Anti–PD-1 monoclonal antibodies reversed HIV latency in CD4+ T cells after the first infusion.
Major Finding: Anti–PD-1 monoclonal antibodies reversed HIV latency in CD4+ T cells after the first infusion.
Concept: Repetitive dosing in the cancer setting showed an increase in the frequency of cells with inducible virus.
Impact: A rationale is provided to support combination of anti–PD-1 with other interventions to reduce the HIV reservoir.
Antiretroviral therapy (ART) has demonstrated success in patients living with HIV; however, latent HIV represents a barrier to fully curing HIV. Reversal of HIV latency through increasing HIV transcription and viral production could thus allow for immune recognition and elimination of infected cells, but no latency-reversing agents to date have demonstrated consistent effects. PD-1 has been shown to be upregulated in people living with HIV and is preferentially expressed on latently infected cells in both blood and tissue. Therefore, Uldrick and colleagues investigated if targeting PD-1 through the use of anti–PD-1 antibodies administered every 3 weeks would reverse latency in 32 patients with both HIV and cancer on ART. These patients had a wide range of cancer types in addition to well-controlled HIV at baseline. Administration of pembrolizumab (anti–PD-1 antibody) therapy demonstrated an increase in unspliced HIV RNA after day 8 of treatment (1 infusion of pembrolizumab), while unspliced HIV DNA decreased 1 day after infusion leading to an increase in the HIV unspliced RNA:DNA ratio on day 8. Those who completed 6 cycles of pembrolizumab treatment showed an increase in inducible HIV transcription as well as the frequency of CD4+ T cells with inducible virus as evaluated by the tat/rev limiting dilution assay. Additionally, using HIV single-genome sequencing from a participant with low plasma HIV RNA concentrations after anti–PD-1 therapy and continued adherence to ART, phylogenetic analyses were performed and indicated no evident clonal expansion of HIV-infected cells. This study demonstrates a clear effect of a single dose of anti–PD-1 therapy on reversing HIV latency and rationally supports use of this with other therapies to reduce the HIV reservoir. However, further studies are needed to determine ways to decrease toxicity and immune-related adverse events as well as to determine the generalizability of the results to a population without cancer.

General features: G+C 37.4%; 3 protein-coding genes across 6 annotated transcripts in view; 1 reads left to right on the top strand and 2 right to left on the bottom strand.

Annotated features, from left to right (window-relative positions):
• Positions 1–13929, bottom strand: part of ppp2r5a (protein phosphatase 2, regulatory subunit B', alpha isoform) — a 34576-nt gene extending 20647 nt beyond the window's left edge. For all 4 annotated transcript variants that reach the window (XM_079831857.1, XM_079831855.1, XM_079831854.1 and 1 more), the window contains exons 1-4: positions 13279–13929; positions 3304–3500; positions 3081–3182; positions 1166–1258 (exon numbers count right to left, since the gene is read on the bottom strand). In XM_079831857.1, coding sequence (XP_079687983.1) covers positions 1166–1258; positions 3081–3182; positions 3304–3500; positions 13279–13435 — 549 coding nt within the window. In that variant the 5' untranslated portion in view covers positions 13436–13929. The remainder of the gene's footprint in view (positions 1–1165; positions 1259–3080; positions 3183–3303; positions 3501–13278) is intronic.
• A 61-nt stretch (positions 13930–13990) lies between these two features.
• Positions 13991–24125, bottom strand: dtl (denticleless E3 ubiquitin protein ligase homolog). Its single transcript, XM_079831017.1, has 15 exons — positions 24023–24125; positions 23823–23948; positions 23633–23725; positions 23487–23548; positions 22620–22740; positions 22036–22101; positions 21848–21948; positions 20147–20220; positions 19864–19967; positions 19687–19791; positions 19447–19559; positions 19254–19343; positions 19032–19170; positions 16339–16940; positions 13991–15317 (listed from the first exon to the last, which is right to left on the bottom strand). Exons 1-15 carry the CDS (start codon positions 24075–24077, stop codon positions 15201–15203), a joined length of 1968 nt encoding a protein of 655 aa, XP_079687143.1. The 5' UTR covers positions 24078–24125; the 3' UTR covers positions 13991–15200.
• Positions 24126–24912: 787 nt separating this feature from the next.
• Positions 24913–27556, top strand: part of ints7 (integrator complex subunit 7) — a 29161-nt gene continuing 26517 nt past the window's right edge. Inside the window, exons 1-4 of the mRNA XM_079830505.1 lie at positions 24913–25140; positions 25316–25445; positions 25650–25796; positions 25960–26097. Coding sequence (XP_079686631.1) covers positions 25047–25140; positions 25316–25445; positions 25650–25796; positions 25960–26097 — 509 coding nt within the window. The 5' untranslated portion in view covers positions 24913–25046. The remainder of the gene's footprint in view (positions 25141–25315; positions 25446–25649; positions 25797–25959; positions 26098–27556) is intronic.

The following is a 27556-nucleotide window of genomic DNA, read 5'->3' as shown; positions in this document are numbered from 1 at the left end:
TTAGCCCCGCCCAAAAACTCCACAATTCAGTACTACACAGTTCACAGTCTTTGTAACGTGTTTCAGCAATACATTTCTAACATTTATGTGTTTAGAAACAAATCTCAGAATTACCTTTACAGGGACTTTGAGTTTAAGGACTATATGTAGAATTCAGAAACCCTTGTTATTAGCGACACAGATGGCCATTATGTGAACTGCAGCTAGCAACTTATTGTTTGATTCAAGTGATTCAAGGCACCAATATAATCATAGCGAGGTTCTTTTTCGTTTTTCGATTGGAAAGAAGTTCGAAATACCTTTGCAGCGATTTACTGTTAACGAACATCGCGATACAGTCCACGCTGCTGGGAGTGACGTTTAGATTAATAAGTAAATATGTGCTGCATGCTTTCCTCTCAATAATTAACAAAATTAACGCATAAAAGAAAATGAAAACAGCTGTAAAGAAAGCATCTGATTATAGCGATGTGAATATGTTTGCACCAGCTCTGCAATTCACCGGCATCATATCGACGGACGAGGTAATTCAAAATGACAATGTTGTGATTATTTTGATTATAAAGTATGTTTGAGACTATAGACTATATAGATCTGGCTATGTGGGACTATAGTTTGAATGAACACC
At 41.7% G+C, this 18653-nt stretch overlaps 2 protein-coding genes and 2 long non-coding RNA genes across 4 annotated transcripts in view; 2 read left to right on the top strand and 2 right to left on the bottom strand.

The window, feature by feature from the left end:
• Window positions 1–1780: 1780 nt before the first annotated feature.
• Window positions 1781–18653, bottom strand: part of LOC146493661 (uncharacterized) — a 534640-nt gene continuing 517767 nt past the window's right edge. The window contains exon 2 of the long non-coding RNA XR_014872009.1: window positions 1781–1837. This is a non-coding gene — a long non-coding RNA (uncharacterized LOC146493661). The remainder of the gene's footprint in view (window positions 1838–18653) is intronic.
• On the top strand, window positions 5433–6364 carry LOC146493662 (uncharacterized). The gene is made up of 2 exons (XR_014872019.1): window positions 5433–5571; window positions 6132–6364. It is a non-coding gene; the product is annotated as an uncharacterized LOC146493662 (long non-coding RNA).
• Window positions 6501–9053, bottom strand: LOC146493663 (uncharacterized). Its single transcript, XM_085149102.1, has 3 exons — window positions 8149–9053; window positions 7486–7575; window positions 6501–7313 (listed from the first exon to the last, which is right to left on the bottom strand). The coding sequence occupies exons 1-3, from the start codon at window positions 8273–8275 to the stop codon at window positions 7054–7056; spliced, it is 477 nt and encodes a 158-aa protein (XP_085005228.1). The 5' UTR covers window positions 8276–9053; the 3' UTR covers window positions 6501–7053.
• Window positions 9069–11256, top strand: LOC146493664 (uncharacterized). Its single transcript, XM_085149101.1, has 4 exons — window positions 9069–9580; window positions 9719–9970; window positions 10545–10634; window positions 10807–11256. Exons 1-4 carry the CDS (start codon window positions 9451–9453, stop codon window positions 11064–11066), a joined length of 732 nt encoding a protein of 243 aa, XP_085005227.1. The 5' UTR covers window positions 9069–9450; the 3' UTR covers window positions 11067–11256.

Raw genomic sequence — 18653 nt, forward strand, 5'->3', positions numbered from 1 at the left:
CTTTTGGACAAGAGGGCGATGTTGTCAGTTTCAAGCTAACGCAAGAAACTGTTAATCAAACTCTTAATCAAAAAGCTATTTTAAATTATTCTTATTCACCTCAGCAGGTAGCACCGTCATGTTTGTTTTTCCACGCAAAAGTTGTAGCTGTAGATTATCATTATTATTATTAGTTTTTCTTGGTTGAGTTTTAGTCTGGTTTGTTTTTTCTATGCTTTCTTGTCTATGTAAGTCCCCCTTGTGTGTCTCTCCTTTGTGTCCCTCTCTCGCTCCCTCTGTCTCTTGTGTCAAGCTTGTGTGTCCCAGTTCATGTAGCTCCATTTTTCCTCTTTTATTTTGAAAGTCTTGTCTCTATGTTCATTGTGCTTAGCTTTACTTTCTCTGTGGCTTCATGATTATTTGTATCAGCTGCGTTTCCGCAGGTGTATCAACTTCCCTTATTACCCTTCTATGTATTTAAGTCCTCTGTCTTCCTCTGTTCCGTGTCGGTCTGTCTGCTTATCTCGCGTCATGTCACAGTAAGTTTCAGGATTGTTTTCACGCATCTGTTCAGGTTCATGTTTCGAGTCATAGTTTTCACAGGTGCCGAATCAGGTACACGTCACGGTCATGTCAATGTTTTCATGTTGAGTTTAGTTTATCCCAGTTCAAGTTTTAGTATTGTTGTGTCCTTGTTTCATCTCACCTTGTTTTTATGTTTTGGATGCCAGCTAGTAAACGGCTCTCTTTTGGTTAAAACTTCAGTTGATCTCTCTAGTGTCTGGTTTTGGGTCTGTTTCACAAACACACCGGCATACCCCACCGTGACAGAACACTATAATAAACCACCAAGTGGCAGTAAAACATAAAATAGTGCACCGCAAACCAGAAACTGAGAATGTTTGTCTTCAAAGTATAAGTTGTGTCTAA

Uldrick TS, Adams SV, Fromentin R, Roche M, Fling SP, Gonçalves PH, et al. Pembrolizumab induces HIV latency reversal in people living with HIV and cancer on antiretroviral therapy. Sci Transl Med 2022;14:eabl3836.
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